A recent practical example of using Common Lisp macros as a code transformer/compiler is CLPython, but there are all sorts of DSLs/other examples that use this technique.

Another good example is Doug Hoyte's implementation of a Forth compiler in Common Lisp; that one is at the end of Let Over Lambda.


I assume by books about "implementing SCHEME/LISP in LISP" you mean such titles, as Lisp in Small Pieces.

Regarding implementing other languages in Lisp, the tradition is, actually, very mature. For instance, first prototypes of Smalltalk were implemented in Lisp back in the 70s, while for a more modern example you can take a look at CL-JavaScript. And unlike other languages, in which there's only one way to go — lexing-parsing-intermediate representation transformation-code generation — in Lisp there are 2 ways: the conventional one and building on top of Lisp.

Regarding the former approach, it's actually no different from other languages, so you can start with the Dragon Book and apply the same technics. Regarding the latter approach, it has some syntactic limitations, but it also has two advantages: using Lisp's built-in configurable lexer and parser, and the ability to tap into Lisp itself and use its facilities alongside the language you're implementing. It is called DSL-oriented programming, and some of the best books about it were mentioned in the previous answers: On Lisp and Let Over Lambda.


Lisp compilers are pretty conventional, except that the syntax phase is a lot simpler. It's the data structures in lisp that are unusual compared to other languages. Lisp targets a virtual machine with a specific set of properties (different depending on the variant). Google "lisp virtual machine"

  • 2
    That is misleading. Lisp implementations target real machines. – Kaz Sep 23 '12 at 4:00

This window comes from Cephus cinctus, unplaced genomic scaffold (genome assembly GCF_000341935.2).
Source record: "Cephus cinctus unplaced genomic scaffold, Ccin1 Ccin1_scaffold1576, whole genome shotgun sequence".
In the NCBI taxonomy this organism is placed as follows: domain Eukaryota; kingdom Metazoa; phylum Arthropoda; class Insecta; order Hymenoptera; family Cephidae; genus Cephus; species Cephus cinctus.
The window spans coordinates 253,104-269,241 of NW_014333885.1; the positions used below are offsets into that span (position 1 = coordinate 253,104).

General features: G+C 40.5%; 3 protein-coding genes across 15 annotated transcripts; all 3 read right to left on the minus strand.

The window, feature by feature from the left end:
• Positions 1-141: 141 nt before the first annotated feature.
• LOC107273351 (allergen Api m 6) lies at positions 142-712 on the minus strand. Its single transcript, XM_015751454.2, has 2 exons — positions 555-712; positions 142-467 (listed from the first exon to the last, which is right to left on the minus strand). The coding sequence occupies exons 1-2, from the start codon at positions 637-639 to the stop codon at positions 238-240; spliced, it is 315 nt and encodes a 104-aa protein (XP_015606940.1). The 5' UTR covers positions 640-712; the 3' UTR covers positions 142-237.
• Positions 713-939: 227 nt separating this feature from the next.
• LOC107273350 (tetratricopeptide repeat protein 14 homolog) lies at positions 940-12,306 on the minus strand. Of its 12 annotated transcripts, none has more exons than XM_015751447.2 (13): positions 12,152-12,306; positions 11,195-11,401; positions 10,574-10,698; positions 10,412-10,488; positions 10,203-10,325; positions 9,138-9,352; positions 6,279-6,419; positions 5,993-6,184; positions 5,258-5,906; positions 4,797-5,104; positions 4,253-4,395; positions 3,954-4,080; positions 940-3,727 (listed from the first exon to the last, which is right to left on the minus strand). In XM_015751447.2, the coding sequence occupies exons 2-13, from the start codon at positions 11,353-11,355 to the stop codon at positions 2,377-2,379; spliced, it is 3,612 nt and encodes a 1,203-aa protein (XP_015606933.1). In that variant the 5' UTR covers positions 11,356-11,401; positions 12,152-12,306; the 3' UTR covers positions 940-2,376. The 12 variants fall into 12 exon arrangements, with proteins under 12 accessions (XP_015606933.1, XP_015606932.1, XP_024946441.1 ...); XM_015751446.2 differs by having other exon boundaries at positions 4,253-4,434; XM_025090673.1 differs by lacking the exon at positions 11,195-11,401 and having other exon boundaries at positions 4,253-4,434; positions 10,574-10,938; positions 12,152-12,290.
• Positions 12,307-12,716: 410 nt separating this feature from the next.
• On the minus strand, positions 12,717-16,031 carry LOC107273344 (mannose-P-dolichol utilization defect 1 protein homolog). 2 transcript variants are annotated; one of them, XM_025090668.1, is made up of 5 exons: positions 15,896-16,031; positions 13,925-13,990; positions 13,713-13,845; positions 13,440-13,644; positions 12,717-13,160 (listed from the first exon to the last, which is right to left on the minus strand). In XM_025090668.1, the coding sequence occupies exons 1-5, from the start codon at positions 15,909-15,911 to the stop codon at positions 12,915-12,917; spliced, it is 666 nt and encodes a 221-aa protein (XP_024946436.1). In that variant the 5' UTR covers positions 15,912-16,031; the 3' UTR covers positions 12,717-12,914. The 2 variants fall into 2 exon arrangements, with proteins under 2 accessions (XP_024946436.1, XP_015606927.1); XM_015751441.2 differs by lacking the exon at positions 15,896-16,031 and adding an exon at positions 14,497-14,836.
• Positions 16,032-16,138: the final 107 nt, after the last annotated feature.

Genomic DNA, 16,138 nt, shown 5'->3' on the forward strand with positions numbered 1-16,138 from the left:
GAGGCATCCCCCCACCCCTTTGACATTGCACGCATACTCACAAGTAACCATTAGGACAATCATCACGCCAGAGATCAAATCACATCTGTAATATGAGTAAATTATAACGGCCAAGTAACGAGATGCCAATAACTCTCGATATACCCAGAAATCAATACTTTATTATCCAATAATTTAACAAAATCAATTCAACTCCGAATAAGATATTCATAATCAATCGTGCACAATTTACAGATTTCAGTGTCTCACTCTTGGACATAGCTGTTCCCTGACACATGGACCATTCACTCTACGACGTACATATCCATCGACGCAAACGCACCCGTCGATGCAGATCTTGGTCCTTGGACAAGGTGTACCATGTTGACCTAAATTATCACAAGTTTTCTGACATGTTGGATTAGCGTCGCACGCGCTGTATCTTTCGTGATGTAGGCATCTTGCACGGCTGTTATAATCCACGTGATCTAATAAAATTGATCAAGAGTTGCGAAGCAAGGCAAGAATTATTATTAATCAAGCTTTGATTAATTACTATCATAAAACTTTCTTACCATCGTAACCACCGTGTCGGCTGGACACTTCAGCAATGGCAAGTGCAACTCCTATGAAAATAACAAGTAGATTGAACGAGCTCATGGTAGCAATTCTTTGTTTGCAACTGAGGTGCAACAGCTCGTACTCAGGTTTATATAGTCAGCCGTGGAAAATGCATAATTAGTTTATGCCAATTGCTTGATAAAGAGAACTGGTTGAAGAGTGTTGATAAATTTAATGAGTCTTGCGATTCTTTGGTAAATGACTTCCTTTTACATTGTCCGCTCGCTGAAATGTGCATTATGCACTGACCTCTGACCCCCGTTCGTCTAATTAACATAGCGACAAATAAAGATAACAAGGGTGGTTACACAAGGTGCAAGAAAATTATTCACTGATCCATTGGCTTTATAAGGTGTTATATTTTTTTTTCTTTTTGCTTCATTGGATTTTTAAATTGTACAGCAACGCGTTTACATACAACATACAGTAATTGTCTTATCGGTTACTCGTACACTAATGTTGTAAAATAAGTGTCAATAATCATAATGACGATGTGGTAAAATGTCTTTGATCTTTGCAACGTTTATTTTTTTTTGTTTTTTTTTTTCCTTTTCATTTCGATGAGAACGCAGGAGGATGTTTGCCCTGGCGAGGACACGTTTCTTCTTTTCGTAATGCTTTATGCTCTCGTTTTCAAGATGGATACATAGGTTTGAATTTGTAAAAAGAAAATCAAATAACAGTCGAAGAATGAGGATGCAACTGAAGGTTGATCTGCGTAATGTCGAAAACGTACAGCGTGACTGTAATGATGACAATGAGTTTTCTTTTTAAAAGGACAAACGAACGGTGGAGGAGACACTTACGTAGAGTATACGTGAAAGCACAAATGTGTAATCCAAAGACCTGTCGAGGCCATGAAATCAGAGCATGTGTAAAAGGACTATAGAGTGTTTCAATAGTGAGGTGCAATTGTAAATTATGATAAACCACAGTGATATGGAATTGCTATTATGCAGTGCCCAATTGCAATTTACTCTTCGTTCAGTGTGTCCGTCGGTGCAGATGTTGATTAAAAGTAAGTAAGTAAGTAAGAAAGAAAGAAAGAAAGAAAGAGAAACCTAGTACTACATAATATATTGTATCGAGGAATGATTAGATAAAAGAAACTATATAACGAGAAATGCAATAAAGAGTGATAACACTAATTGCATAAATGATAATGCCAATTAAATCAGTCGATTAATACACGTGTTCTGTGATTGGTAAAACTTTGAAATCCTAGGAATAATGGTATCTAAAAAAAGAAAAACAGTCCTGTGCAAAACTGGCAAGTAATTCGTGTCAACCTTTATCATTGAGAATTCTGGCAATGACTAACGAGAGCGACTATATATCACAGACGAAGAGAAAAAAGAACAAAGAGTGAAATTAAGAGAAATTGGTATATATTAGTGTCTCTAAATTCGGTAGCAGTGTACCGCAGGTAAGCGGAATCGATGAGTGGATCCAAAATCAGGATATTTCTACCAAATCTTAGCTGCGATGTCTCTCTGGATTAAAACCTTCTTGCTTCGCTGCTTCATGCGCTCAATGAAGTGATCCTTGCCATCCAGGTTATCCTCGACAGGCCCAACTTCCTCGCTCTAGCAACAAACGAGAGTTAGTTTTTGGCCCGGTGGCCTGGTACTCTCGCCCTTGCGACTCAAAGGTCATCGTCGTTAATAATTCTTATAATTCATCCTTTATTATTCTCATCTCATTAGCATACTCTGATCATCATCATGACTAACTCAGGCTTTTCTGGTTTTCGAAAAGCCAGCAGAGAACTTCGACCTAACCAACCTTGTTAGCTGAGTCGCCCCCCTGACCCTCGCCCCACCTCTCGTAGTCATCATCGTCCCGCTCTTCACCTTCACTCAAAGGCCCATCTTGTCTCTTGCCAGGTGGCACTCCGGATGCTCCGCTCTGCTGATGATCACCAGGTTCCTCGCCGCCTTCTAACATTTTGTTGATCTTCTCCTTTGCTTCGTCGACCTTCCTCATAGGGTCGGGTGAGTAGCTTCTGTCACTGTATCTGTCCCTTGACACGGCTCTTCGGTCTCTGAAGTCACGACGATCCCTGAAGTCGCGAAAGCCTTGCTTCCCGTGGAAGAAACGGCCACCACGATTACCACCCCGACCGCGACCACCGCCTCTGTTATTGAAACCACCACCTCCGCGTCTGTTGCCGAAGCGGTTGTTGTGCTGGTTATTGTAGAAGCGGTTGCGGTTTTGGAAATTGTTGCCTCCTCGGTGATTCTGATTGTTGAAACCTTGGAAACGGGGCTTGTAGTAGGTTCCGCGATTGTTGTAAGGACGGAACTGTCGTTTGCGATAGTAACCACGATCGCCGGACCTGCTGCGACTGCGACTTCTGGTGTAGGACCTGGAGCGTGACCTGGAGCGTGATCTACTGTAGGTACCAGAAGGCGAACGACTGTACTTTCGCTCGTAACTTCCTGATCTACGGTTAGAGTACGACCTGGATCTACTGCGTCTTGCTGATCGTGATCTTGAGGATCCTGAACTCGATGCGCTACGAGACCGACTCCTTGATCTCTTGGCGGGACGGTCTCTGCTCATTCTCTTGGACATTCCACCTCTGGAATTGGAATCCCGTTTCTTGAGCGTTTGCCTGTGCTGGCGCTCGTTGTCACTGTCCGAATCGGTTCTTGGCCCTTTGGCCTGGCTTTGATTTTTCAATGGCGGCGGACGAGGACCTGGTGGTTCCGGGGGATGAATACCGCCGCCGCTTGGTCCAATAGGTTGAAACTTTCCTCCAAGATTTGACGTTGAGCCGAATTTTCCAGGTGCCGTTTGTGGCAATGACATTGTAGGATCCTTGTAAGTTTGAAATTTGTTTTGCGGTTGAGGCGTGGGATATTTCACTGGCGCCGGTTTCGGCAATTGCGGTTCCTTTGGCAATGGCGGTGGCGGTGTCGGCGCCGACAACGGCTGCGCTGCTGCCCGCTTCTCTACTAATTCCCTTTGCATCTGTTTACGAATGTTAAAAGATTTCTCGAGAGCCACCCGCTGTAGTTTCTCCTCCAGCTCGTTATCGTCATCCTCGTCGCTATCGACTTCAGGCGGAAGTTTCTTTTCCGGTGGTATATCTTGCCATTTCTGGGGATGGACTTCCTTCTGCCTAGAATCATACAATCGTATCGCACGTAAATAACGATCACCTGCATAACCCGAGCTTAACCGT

• 1
    Lisp implementations target real machines, but lisp compilers target virtual machines that have abstract properties. Lower levels translate these into real machine instruction. – ddyer Sep 23 '12 at 4:20
  • Lower levels of ... the compiler. – Kaz Sep 23 '12 at 5:12
  • A completely separate entity that known nothing about compiling, only about transforming abstract machine operations into concrete ones. A conventional example is the mechanism that turns JVM bytecodes into machine code. – ddyer Sep 23 '12 at 22:41
  • A lexical analyzer is also a completely separate entity that knows nothing about parsing, a parser is a completely separate entity that knows nothing about lexing, or about walking the abstract syntax tree to generate intermediate code, etc. Some Lisp systems have byte codes, some do not. – Kaz Sep 23 '12 at 22:47

Lisp programmers use the language to solve tasks other than writing a Lisp compiler in itself.

Most Common Lisp implementations (I cannot think of an exception at the moment) are compiled, and their compilers are written in Lisp. The code is there, just maybe not the papers and tutorials.

  • Clisp is, I believe, only marginally compiled, unless you specifically ask for compilation. Or, at least, that was true some 10 years ago. – Vatine Jan 1 '14 at 13:12
  • 1
    @Vatine CLISP was byte code compiled at that time. Since then it has sprouted native compilation, with the help of GNU Lightning. – Kaz Jan 5 '14 at 5:29

Your Answer

By clicking “Post Your Answer”, you agree to our terms of service, privacy policy and cookie policy

Not the answer you're looking for? Browse other questions tagged or ask your own question.